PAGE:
In my view column

Falklands: self determination for some

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It would appear that Argentinian president Cristina Fernández de Kirchner will not be invited to one of David Cameron's country suppers - these are reserved only for the great and good such as the rational Jeremy Clarkson and the delightful Rebekah Brooks.

The Argentinian president was not even granted the oily Cameron charm offensive, when she attempted to hand him copies of the UN resolutions calling for a peaceful resolution to the Falklands dispute. Apparently "the prime minister refused to accept the documents, turned his back and walked away without a farewell".

Nothing to lose but their chains

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Since 17 April 2012 (Palestinian Prisoners Day) a new wave of resistance has been launched by political prisoners in Israeli jails. Around 1,600 prisoners declared that they were starting an indefinite hunger strike, referred to as the "Karama" (dignity) strike.

This marks the biggest collective hunger strike led by prisoners since 2004.

The strike was sparked by two prisoners, Khadir Adnan and Hana Shalabi. Both have been released after 66 and 53 days of hunger strike respectively.

Both were protesting against the policy of administrative detention that has led to the jailing of almost 5,000 Palestinian political prisoners in Israeli dungeons.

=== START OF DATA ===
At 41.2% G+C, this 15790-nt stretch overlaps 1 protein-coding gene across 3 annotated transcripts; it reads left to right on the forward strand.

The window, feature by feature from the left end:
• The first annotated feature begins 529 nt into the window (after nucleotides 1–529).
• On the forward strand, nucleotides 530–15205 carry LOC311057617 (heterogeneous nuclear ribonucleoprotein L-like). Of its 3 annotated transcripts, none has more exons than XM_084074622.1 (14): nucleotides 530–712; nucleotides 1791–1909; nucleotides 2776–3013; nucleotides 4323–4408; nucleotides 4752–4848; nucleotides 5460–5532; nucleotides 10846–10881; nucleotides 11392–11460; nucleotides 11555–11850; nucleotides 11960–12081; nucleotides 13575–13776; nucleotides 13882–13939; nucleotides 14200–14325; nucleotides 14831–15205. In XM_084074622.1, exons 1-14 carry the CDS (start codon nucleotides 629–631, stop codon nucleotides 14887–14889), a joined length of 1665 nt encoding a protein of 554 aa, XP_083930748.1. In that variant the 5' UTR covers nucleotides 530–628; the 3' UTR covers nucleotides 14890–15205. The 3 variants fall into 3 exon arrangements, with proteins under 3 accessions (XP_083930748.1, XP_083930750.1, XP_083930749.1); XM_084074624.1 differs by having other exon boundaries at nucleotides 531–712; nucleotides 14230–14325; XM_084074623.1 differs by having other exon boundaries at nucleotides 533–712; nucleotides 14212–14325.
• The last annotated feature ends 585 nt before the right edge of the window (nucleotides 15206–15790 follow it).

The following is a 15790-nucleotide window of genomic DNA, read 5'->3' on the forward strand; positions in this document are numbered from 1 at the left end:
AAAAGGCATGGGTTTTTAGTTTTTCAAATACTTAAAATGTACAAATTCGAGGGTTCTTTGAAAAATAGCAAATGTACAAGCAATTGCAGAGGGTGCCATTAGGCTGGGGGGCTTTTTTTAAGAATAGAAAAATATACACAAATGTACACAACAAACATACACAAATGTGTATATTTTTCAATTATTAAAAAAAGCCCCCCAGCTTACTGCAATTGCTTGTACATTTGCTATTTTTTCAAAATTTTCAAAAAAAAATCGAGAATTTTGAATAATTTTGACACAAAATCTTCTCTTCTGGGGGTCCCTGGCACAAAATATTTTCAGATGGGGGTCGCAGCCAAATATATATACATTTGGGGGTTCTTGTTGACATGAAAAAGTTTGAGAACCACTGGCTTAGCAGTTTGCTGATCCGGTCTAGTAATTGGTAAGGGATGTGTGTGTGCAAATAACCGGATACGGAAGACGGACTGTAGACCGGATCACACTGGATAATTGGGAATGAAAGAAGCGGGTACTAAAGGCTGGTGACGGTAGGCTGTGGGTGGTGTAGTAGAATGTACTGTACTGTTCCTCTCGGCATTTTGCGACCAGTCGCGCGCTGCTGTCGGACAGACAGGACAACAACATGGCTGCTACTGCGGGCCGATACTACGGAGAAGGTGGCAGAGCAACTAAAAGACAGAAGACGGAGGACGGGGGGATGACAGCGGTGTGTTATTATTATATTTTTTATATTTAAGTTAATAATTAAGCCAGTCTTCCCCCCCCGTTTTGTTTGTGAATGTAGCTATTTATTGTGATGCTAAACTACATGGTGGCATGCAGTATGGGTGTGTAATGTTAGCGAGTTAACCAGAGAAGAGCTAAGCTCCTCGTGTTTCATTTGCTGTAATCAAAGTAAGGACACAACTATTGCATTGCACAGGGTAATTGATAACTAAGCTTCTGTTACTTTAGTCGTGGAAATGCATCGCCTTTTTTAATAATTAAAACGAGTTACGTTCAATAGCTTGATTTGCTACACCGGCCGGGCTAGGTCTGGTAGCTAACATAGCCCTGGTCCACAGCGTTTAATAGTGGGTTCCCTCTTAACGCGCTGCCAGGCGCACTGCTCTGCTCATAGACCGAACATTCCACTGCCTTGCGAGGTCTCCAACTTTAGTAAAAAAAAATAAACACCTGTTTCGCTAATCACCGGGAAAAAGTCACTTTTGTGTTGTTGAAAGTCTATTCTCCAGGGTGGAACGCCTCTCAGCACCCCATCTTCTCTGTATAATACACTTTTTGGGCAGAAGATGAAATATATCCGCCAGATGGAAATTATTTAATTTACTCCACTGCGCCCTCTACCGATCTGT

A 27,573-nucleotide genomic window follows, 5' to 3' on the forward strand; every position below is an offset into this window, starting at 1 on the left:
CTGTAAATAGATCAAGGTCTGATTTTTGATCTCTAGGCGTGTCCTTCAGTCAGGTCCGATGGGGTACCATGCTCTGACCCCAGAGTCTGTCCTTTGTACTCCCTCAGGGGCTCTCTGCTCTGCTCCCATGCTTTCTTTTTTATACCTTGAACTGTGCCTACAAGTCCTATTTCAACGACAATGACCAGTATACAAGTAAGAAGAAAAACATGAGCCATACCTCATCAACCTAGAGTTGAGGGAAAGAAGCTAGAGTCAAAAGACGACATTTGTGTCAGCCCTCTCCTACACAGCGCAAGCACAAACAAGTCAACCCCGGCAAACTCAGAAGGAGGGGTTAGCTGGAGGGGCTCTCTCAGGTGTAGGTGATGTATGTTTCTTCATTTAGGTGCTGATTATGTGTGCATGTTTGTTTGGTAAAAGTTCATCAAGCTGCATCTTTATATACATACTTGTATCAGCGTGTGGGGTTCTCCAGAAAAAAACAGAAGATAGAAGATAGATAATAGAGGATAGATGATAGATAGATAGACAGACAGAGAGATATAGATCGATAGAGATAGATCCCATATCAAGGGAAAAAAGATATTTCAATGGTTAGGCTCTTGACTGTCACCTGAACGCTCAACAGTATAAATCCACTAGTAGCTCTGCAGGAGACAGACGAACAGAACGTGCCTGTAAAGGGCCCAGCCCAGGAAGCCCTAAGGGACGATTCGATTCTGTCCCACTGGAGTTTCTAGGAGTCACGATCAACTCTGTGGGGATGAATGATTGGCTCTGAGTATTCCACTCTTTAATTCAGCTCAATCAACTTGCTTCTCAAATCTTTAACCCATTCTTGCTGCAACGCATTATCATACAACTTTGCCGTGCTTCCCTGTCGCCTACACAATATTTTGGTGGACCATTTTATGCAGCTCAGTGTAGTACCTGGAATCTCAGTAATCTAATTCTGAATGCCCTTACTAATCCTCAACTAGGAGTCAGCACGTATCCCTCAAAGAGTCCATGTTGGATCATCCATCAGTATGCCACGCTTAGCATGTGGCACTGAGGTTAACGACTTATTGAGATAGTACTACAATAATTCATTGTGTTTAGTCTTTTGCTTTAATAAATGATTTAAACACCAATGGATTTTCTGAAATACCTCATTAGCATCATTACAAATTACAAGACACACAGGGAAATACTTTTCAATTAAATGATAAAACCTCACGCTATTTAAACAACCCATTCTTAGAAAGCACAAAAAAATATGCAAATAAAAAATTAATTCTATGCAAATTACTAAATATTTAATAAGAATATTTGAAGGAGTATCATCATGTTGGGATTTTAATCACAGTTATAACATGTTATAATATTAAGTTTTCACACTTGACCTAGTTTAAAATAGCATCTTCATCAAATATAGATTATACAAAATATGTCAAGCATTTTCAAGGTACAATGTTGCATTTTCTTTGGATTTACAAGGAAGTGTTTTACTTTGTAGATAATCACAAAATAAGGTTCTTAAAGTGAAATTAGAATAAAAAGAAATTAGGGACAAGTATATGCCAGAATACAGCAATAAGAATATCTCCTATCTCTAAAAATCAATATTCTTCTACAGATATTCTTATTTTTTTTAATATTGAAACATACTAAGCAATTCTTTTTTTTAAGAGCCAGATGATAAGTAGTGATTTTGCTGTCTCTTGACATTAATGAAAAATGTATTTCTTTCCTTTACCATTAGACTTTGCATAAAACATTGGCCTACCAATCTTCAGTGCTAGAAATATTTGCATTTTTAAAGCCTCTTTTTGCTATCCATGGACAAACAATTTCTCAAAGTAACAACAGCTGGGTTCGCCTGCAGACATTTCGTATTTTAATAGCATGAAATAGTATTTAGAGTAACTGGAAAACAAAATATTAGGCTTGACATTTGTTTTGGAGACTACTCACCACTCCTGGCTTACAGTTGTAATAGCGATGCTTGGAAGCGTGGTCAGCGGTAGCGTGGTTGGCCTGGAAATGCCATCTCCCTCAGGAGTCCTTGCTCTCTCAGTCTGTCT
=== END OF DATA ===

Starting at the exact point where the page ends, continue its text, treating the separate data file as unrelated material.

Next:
Administrative detention allows the Israeli state to hold prisoners indefinitely on secret evidence without charging them or allowing them to stand trial.

A strange effect

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Science fiction computer game Mass Effect has won acclaim from critics and gamers alike for its innovative approach to interactive storytelling.

But what is truly exceptional about the game is that it has come under fire, not for programming its supposedly squishy-brained audience with violent behaviour, but for promoting same-sex romance.

The controversy arose when producer Electronic Arts (EA) was inundated with messages condemning the "homosexual content" of its games. A number of EA titles were targeted, but it's the final chapter of the Mass Effect trilogy which particularly captured the frenzied imagination of homophobes. Predictably, "family" and "faith" groups were quick to turn the affair into a media circus.

Can the Tories get away with regional pay?

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This government just won't let up. Its latest wheeze is a plan to introduce "regional pay".

The plans look like a thinly disguised attempt to reduce public sector pay in some parts of the country and cut government spending even further. But of course, they haven't been presented like this. Instead the Treasury has set out a detailed justification for its case that public sector pay must be made more "market-facing".

Why it's clicking off everywhere

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"Right now, there are more people on Facebook than there were on the planet 200 years ago," says Jason Russell, co-founder of the Invisible Children organisation, in his "Kony 2012" video. The inane "documentary" targets Joseph Kony, leader of the Ugandan rebel group the Lord's Resistance Army.

It is riddled with inaccuracies and demands that the US government send troops to Uganda to catch Kony, despite the fact that he hasn't been in the country for the last six years. Even so, it has become an internet sensation, taking just six days to notch up 100 million views - the fastest ever.